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Women in their 80s are having better sex lives than those aged between 50-79, according to a think tank which has called for more to be done to improve the sexual healthcare of older people.
A new report by the International Longevity Centre – UK (ILC-UK), University of Manchester and Manchester Metropolitan University, looked at 7,000 women over 50 and found that whilst self-reported difficulties in becoming aroused steadily increase in women aged 50-79, these then fall after the age of 80 to below the levels seen in 60-69 year olds.
It also found women over 80 are more likely to share the sexual likes of their partner, feel emotionally close to them and not feel obligated to have sex with them than those aged 50-79. Research by the ILC-UK in 2016 found that 60 per cent of men and 37 per cent of women over 65 were still sexually active, and at least one in four men and one in 10 women aged 85+ were still sexually active.
Baroness Sally Greengross, chief executive, ILC-UK said: “We know that many men and women remain sexually active throughout their lives, and that intimate relationships in later life can continue to have a positive impact of overall health and wellbeing.
“Unfortunately, in 2017 there is still a need to dispel myths around relationships in later life.”
She said that organisations like the ILC-UK will “continue to make the case for a life course approach to sexual health and relationships which sees advice and services available from the college to the care home”.
The study found that men over 80 also reported that they were more likely to share the sexual likes of their partner and feel emotionally close to them than those aged 50-79. However, men over 80 also said they felt a greater degree of obligation to have sex with their partner than at any age between 50-79.
Men over 80 were six times more likely to report feeling obligated to have sex with their partner than men aged 50-59 and 70-79, and three times more likely than those aged 60-69.
Some older people see sex as important for happiness and wellbeing
'I think sex is very important to enjoying a happy life, whatever your age. In fact when making love you can be any age you feel you want to be, you do not feel old.' (Woman, 70-79 years).
'I am extremely happy with my sexual relationship with my wife and so pleased that sex for both of us is as good as it has ever been, even at this age.' (Man, 70-79 years)
For some a lack of it causes deep unhappiness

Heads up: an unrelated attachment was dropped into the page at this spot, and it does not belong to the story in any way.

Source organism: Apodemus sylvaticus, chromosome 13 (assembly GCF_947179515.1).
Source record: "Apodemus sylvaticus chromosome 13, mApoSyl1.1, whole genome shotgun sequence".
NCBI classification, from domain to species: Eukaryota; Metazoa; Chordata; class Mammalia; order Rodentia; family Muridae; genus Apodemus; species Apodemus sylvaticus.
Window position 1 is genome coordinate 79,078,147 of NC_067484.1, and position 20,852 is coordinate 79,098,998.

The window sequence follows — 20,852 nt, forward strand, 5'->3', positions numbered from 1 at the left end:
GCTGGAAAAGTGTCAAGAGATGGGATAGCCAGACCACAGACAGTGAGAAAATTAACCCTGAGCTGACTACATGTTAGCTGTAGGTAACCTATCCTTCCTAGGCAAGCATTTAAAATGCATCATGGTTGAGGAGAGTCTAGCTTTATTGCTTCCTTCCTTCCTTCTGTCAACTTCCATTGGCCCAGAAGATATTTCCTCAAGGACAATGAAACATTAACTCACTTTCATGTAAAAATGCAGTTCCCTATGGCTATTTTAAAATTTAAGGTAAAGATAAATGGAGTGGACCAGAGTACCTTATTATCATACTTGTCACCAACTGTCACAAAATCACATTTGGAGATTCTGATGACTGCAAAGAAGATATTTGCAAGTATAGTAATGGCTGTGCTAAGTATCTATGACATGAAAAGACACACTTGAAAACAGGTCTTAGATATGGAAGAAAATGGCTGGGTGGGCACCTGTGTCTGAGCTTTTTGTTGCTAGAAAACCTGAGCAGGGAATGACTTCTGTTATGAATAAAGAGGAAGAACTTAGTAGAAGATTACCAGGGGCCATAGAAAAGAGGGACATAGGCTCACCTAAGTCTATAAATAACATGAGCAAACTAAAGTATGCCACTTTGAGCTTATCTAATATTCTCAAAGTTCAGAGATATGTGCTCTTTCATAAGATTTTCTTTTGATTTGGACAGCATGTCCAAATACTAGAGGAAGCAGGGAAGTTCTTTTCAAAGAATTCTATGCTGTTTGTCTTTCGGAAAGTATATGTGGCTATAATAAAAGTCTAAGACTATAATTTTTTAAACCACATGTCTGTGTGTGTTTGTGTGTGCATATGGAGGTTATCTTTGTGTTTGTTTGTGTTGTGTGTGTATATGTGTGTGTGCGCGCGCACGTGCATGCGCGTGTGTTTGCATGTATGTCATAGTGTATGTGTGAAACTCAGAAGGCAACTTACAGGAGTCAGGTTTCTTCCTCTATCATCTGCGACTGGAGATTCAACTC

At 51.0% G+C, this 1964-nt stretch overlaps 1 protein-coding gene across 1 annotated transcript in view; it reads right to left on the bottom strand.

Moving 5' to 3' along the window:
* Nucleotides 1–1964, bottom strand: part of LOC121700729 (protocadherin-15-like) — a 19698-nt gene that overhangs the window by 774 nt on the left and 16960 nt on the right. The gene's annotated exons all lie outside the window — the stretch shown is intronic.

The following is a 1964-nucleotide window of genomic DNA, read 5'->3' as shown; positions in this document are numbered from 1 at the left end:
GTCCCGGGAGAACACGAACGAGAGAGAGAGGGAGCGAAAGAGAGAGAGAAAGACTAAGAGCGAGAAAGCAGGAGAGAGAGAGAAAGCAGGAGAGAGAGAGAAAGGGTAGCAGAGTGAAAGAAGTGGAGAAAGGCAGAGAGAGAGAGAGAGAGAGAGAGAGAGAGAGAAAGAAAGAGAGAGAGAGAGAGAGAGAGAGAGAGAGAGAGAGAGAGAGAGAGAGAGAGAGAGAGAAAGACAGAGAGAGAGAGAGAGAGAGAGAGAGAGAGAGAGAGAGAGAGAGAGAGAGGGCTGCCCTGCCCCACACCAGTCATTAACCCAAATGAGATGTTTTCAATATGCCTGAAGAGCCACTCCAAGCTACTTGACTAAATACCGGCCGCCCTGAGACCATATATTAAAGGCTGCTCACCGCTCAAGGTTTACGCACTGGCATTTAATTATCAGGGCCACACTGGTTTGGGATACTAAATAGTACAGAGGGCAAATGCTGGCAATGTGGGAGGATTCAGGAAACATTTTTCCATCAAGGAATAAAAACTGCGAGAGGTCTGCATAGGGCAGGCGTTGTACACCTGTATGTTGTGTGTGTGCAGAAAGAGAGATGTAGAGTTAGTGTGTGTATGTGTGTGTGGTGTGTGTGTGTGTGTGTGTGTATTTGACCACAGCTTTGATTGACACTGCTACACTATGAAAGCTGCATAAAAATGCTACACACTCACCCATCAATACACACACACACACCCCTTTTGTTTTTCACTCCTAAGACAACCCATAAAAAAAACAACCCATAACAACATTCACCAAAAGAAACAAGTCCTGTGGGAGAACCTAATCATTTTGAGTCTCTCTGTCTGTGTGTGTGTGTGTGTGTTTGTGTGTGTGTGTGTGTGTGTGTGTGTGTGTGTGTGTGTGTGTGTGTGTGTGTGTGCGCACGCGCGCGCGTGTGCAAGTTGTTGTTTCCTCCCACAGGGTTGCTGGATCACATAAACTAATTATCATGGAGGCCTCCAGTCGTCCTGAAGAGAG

'My husband's complete lack of libido has led to an unhappy marriage; even if it is a stable relationship it is a joyless one.' (Woman, 60-69 years)
'I feel my wife only allows intercourse out of duty. She shows no emotional interest.' (Man, 60-69 years)
Using the Satisfaction with Life Scale measurement of subjective wellbeing, ‘How long will I love you?’ also found that for both men and women aged 50-90+, there was a positive association between the frequency of physical intimacy and overall levels of subjective wellbeing.
Need for good sexual healthcare
Dr David Lee, research fellow at University of Manchester said: “We know that positive sexuality and intimacy throughout the lifecourse is linked to higher levels of happiness and well-being – irrespective of age.”
He added that older people have a right to good sexual health care and should be able to easily access joined up services to help them meet that goal.
Dr Lee would like to see health professionals proactively engaging with older people to better manage problems that impact on both individuals and couples' sexual health and function.
“By normalising conversations around sex and older people, health professionals can help to counter stereotypes and misconceptions around sex in later life, which will ultimately improve public health,” he said.
Academics analysed the Sexual Relations and Activities Questionnaire from the English Longitudinal Study of Ageing to examine difficulties with sexual activities and function, attitudes towards sex and details about the current sexual partners of over 50s.
The report, ‘How long will I love you? Sex and intimacy in later life’ is published on the ILC-UK website www.ilcuk.org.uk